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City tackles Downtown parking

Not being able to find parking space in downtown Peabody is frustrating, but according to Mayor Ted Bettencourt that means things are looking up. During last Thursday’s Industrial & Community Development Committee meeting as the Committee of the Whole, Bettencourt said, “We want to create a parking problem. It means we have people coming to stores and restaurants.”

The real problem is managing the situation. The two-hour meeting incited a lively discourse of the Mayor’s proposed zoning amendment to reduce parking requirements in the B-C Zoning District and to allow for residential parking overnight in municipal lots.

Councillor-at-Large Dave Gravel suggested imposing steeper fines for meter violations. “One of the arguments for strengthening parking meter fines is to force cars from long-term parking … The idea was never to burden businesses,” Gravel said. Currently, many area business employees, as well as residents, are taking up valuable parking spaces.

One example of the burden to businesses was noted by Councillor-at-Large Anne Manning-Martin concerning residential parking on Washington Street by Kelley’s, Buddha’s and Paddy Kelly’s. “Just losing two spaces really hurts these businesses,” she said. With plans for developing the downtown, she said, “Are we helping the developers to the detriment of existing businesses?”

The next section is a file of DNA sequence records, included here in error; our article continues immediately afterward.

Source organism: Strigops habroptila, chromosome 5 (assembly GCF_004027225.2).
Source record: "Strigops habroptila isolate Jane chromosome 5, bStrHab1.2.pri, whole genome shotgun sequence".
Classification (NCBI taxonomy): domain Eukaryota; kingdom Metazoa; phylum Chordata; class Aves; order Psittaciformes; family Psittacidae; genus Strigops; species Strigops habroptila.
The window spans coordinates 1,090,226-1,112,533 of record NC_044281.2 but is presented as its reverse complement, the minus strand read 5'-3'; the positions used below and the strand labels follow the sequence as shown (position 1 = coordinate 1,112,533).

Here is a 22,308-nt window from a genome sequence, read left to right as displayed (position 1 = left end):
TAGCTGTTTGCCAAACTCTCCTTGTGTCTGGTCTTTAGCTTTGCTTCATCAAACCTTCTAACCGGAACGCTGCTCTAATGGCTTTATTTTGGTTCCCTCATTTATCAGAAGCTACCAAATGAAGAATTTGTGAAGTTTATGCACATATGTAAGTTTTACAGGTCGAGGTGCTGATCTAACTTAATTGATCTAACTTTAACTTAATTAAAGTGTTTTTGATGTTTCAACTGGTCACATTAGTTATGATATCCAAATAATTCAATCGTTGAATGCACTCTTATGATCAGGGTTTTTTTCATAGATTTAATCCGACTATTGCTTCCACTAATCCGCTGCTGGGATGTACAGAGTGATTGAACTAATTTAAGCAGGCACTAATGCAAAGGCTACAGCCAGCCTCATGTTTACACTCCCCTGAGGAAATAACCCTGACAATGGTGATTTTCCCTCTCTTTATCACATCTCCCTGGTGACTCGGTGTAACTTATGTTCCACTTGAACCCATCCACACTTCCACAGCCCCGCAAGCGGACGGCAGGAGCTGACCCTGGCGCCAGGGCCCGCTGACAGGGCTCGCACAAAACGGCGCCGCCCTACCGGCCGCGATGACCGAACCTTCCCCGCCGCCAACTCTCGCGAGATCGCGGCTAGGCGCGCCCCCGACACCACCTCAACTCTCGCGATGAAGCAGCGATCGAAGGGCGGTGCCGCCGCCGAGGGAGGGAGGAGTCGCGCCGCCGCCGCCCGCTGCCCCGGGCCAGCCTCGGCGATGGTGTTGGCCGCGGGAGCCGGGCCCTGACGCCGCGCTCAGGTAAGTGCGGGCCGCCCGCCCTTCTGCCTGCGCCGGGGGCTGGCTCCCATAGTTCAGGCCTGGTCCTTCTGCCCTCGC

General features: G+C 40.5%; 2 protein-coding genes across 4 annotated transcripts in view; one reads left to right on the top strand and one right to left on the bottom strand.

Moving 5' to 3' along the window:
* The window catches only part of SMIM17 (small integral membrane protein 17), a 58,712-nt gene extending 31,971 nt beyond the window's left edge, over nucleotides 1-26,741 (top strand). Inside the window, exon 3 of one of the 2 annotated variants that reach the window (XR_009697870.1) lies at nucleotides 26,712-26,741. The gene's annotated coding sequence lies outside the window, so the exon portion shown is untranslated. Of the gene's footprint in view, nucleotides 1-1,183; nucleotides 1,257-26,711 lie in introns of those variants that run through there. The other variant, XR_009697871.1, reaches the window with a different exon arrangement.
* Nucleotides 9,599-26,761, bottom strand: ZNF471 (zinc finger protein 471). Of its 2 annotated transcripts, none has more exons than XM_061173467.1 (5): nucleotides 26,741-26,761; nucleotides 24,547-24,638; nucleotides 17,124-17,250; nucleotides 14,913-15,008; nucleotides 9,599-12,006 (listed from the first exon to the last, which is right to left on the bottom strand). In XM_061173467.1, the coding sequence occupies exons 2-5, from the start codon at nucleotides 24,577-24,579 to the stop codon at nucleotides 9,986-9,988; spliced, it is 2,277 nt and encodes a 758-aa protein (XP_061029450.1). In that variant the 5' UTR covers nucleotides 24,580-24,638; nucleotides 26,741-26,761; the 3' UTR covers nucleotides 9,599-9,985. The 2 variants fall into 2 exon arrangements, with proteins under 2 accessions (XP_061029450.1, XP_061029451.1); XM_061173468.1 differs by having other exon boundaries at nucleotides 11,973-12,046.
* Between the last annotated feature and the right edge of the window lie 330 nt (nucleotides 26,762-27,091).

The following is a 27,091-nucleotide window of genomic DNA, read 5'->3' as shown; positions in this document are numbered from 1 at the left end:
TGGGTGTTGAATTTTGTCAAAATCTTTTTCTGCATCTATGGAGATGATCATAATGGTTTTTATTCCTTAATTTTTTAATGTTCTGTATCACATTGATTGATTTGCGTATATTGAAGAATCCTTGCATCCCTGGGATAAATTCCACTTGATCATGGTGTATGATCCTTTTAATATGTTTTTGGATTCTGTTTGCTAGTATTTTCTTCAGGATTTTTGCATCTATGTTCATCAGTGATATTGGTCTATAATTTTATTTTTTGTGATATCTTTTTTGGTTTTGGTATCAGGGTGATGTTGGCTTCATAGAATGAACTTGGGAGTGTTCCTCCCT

“If you build it, they will come,” Manning-Martin said, “and if they come, they will come with cars.”

Bettencourt added, “It’s a very difficult process for an area that’s struggled. We want to remove the impediments.”

Bettencourt said the creation of a parking management plan is critical. The essential components of the proposal include reducing the allotment of parking spaces in the Central Business Districts from 2.3 per residential unit to 1 for a one-bedroom apartment, 1.5 for a two-bedroom, and 2 for three or more bedrooms. Overnight parking in municipal lots, he said, “should have some fee attached.”

The Committee Chairperson, Ward 6 Councillor Barry Sinewitz, said, “We can have all the plans in the world, but if there’s no enforcement we’re going to be in trouble.”

Ward 2 Councillor Peter McGinn said the police need to play an active role, as do the building owners. “The building owners should manage the parking requirements of the residents,” McGinn said.

Bettencourt said approving the proposal is a “bold step” to take, but the “right decision.” The City Council supported the proposal, but Sinewitz and Manning-Martin issued “no” votes, with Gravel opposing a parking management plan.

By Pam Wehbi

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